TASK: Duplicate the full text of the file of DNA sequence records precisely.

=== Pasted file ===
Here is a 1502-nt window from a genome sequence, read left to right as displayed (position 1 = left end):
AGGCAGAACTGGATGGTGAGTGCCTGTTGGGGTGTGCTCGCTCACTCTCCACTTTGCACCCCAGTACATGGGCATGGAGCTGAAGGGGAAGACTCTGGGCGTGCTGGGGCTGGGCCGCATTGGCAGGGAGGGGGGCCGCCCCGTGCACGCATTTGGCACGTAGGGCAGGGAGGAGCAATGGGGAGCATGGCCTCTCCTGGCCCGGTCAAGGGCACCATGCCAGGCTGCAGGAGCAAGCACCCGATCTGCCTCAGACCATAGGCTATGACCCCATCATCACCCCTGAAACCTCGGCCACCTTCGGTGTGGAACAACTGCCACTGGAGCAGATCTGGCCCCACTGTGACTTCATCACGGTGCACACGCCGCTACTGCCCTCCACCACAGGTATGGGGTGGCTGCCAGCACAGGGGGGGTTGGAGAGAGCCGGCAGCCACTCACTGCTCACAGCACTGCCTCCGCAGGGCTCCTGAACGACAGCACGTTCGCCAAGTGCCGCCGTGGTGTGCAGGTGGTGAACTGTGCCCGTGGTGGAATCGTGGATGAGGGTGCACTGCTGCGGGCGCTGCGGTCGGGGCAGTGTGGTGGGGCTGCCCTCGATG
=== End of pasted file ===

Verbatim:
Here is a 1502-nt window from a genome sequence, read left to right as displayed (position 1 = left end):
AGGCAGAACTGGATGGTGAGTGCCTGTTGGGGTGTGCTCGCTCACTCTCCACTTTGCACCCCAGTACATGGGCATGGAGCTGAAGGGGAAGACTCTGGGCGTGCTGGGGCTGGGCCGCATTGGCAGGGAGGGGGGCCGCCCCGTGCACGCATTTGGCACGTAGGGCAGGGAGGAGCAATGGGGAGCATGGCCTCTCCTGGCCCGGTCAAGGGCACCATGCCAGGCTGCAGGAGCAAGCACCCGATCTGCCTCAGACCATAGGCTATGACCCCATCATCACCCCTGAAACCTCGGCCACCTTCGGTGTGGAACAACTGCCACTGGAGCAGATCTGGCCCCACTGTGACTTCATCACGGTGCACACGCCGCTACTGCCCTCCACCACAGGTATGGGGTGGCTGCCAGCACAGGGGGGGTTGGAGAGAGCCGGCAGCCACTCACTGCTCACAGCACTGCCTCCGCAGGGCTCCTGAACGACAGCACGTTCGCCAAGTGCCGCCGTGGTGTGCAGGTGGTGAACTGTGCCCGTGGTGGAATCGTGGATGAGGGTGCACTGCTGCGGGCGCTGCGGTCGGGGCAGTGTGGTGGGGCTGCCCTCGATG